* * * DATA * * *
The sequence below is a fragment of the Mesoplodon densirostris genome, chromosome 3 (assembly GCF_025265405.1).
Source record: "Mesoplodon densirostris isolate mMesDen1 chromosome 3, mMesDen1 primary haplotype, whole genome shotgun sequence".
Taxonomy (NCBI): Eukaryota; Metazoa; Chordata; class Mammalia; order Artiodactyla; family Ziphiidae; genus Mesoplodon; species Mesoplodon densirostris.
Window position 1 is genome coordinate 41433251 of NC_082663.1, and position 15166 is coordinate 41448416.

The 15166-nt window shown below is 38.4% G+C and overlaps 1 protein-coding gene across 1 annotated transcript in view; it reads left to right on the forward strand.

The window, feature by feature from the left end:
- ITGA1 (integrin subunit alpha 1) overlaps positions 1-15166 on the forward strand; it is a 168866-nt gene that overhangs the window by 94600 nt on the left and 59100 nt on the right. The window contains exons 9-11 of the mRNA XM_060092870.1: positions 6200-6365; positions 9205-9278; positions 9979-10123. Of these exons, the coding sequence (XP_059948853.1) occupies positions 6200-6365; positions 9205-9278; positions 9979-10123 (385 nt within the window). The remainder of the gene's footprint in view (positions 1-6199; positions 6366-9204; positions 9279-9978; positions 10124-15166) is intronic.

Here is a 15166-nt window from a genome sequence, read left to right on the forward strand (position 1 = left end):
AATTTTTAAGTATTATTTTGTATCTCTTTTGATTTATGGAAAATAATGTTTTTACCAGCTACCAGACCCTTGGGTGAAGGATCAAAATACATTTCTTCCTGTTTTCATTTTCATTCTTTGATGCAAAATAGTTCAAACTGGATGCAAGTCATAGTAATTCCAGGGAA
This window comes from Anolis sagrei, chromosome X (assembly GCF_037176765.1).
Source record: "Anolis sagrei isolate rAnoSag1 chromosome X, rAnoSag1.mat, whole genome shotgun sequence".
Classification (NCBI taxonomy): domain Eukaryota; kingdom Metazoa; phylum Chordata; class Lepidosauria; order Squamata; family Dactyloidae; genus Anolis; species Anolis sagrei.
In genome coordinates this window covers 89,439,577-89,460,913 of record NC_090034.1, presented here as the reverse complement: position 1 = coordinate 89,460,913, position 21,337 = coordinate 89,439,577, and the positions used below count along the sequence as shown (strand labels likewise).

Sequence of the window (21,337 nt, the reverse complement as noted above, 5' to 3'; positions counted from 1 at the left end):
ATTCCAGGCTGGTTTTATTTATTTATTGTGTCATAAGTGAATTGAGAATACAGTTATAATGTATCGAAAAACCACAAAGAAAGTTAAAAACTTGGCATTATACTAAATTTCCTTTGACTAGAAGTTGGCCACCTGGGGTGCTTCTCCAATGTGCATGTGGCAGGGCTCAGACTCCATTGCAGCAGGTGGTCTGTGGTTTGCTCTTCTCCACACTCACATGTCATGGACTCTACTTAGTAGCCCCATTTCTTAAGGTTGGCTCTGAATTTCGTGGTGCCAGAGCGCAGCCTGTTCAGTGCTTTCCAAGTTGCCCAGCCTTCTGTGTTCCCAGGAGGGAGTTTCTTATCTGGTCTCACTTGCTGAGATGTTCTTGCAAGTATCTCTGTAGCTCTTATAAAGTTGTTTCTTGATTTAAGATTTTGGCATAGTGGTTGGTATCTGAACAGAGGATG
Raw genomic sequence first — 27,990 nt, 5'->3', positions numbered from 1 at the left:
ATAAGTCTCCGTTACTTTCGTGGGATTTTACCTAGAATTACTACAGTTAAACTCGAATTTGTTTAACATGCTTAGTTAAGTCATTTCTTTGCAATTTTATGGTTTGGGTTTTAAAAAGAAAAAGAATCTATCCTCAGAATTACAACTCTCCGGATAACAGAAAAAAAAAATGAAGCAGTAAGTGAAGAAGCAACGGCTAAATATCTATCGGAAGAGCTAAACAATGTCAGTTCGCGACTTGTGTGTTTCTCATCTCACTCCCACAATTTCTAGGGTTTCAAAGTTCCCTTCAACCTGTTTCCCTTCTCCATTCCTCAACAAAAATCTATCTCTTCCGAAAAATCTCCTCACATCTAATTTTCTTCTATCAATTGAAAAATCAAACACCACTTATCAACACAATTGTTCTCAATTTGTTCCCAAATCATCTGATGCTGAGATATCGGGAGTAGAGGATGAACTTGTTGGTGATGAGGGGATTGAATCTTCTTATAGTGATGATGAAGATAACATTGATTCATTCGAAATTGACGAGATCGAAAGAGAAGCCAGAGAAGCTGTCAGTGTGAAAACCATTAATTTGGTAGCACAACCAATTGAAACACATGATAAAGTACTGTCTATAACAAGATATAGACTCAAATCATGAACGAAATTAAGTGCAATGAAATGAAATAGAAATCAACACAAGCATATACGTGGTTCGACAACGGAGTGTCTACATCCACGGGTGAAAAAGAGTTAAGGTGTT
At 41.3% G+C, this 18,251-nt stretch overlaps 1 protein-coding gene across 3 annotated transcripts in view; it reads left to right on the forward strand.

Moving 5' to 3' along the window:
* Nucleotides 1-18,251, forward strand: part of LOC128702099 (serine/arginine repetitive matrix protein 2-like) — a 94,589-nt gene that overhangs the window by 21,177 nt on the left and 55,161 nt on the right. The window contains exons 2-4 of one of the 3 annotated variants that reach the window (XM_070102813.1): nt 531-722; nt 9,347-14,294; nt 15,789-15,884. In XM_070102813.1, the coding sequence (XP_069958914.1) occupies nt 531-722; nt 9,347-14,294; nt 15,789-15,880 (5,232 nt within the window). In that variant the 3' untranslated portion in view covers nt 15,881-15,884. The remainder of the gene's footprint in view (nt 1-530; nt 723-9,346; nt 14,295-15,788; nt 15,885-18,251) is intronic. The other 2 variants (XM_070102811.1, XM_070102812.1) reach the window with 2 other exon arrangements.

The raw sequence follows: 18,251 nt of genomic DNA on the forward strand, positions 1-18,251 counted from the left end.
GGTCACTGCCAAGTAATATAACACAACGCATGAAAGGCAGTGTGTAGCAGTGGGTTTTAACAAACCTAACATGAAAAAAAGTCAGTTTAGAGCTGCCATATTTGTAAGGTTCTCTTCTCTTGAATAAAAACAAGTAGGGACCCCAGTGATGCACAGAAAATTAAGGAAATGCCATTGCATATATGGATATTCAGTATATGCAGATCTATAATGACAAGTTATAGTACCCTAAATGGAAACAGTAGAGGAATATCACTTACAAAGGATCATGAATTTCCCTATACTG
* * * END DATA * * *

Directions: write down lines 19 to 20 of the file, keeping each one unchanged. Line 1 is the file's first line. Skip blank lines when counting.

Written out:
Moving 5' to 3' along the window:
* Nucleotides 1-18,251, forward strand: part of LOC128702099 (serine/arginine repetitive matrix protein 2-like) — a 94,589-nt gene that overhangs the window by 21,177 nt on the left and 55,161 nt on the right. The window contains exons 2-4 of one of the 3 annotated variants that reach the window (XM_070102813.1): nt 531-722; nt 9,347-14,294; nt 15,789-15,884. In XM_070102813.1, the coding sequence (XP_069958914.1) occupies nt 531-722; nt 9,347-14,294; nt 15,789-15,880 (5,232 nt within the window). In that variant the 3' untranslated portion in view covers nt 15,881-15,884. The remainder of the gene's footprint in view (nt 1-530; nt 723-9,346; nt 14,295-15,788; nt 15,885-18,251) is intronic. The other 2 variants (XM_070102811.1, XM_070102812.1) reach the window with 2 other exon arrangements.